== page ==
Miguel Rivera
Miguel Rivera

Budgets are a good planning tool for hoteliers. However, it is inappropriate to use them to measure a manager’s performance. It is intriguing then that so many people in the industry use them as targets to measure and reward performance. Pegging compensation and praise to budgets makes them even less reliable, as it gives everyone involved in the budgeting process strong incentives to sway the numbers to their own advantage.

Perhaps the best example of why budgets should not be used as performance benchmarks has occurred over the last three years. In 2009, nearly every hotel performed below its budget. This was not surprising; in 2008, nobody could predict the impact and extent of the financial crisis on the hotel industry. To have judged managers at the end of 2009 based on their failure to meet budget would have been unfair. Their performance should have been judged against the market. Even declining RevPAR should have been praiseworthy, if it meant a smaller decrease than for the rest of the market. By contrast, in 2010 budgets obviously reflected very conservative. It would have been equally unwise to praise operators based on their 2010 performance exceeding budget. The excess performance that the market produced for them was as much out of their control as the underperformance generated the previous year. Management performance, again, should have been judged against the market.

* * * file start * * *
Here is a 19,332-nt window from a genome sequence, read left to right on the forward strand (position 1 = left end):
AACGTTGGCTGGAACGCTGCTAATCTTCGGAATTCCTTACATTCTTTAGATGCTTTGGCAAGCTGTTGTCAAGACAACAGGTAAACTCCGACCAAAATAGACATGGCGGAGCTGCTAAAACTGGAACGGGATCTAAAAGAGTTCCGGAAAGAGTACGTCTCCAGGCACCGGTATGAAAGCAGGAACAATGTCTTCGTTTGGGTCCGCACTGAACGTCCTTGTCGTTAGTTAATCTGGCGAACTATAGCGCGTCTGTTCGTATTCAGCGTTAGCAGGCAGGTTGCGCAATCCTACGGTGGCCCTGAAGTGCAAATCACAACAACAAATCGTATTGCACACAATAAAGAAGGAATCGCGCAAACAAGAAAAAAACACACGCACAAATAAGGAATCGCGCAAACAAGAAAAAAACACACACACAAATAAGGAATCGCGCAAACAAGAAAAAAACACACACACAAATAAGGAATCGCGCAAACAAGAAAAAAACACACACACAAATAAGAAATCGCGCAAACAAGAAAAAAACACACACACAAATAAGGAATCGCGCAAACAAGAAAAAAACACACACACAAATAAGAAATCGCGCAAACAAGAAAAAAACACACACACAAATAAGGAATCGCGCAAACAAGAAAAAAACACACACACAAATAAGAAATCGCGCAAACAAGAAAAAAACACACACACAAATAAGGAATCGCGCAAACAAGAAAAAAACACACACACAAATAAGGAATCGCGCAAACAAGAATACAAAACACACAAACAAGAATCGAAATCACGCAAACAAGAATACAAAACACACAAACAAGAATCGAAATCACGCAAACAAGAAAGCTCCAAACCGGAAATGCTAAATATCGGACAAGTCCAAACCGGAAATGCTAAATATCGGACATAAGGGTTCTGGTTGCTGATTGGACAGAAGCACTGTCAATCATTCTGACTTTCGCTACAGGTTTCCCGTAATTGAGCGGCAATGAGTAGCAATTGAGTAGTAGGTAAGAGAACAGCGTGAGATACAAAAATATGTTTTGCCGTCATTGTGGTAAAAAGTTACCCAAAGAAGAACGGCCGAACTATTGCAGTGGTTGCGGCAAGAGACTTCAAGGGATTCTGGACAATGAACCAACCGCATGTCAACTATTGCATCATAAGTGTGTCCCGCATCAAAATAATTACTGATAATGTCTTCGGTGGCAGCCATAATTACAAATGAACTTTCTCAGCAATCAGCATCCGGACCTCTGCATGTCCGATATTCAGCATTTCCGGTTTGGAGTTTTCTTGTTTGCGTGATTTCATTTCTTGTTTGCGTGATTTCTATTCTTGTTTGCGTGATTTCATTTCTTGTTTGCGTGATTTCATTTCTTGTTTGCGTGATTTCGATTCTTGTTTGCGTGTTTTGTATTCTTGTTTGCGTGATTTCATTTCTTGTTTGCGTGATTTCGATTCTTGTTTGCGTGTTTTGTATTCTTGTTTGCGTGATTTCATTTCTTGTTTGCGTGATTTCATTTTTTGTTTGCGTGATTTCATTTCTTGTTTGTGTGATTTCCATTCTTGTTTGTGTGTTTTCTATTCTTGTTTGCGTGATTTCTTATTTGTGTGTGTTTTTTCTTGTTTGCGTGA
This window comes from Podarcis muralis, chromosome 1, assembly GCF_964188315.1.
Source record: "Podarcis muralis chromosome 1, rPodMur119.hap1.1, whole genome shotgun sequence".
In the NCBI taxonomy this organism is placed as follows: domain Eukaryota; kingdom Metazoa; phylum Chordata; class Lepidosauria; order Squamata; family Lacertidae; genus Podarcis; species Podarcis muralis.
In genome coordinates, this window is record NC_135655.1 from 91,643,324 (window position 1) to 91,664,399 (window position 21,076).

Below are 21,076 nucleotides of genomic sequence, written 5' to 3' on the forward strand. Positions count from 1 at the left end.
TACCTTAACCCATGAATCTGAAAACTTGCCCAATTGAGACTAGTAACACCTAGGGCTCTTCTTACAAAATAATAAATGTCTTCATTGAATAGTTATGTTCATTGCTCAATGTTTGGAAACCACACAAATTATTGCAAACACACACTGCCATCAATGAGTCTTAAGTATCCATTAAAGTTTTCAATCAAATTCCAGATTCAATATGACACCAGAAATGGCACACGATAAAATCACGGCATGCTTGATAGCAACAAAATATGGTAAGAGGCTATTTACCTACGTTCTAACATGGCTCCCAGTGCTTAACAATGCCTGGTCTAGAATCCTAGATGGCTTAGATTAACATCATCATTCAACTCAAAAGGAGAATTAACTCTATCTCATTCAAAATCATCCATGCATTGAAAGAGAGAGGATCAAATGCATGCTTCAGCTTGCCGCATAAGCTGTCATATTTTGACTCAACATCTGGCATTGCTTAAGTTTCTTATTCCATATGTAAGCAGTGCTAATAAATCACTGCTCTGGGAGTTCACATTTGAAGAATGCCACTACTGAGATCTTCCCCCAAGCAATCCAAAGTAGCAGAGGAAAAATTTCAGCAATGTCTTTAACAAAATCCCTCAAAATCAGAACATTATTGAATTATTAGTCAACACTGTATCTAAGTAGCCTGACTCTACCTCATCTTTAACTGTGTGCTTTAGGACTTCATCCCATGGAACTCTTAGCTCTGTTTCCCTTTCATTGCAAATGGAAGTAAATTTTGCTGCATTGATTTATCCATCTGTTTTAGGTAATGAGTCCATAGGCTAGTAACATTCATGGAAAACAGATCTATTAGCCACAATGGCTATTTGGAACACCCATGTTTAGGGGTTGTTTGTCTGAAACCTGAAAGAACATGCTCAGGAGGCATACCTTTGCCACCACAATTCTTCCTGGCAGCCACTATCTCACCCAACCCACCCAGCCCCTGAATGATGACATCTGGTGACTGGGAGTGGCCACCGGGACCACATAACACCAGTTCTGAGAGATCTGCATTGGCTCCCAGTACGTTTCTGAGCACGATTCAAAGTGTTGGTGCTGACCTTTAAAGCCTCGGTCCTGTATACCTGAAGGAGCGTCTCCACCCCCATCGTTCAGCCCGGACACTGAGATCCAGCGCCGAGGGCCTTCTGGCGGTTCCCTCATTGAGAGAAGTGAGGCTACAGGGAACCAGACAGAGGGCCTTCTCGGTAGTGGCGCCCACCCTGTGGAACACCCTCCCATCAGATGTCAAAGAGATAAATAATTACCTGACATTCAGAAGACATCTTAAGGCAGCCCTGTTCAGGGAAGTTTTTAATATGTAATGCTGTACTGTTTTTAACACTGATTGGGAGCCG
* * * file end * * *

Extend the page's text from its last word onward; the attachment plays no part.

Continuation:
Management’s efficiency must be judged on first, its ability to generate an appropriate share of revenue within its competitive market; and second, its ability to convert that revenue into cash flow available to the owner. Both these factors are influenced greatly by overall market performance. There is a need then to separate results generated by the market and those generated by management. A buoyant market produces higher RevPAR and better profit margins for all properties, whether they are managed with mediocrity
or superbly.

In order to make meaningful comparisons between actual and budgeted results that focus on management’s—rather than the market’s—performance, I strongly recommend restating budgets as the year progresses in terms of the RevPAR that should have been achieved given an explicit or implied RevPAR penetration target. An implied target most times means assuming the same penetration index as the previous year. An explicit target involves asking your operator to state his/her budget occupancy and ADR projections in terms of penetration indexes. This encourages operators to focus on maintaining and/or increasing the competitive position of the hotel throughout the year, rather than on meeting an arbitrary budget number.

To restate a budget for actual market performance, follow
these steps: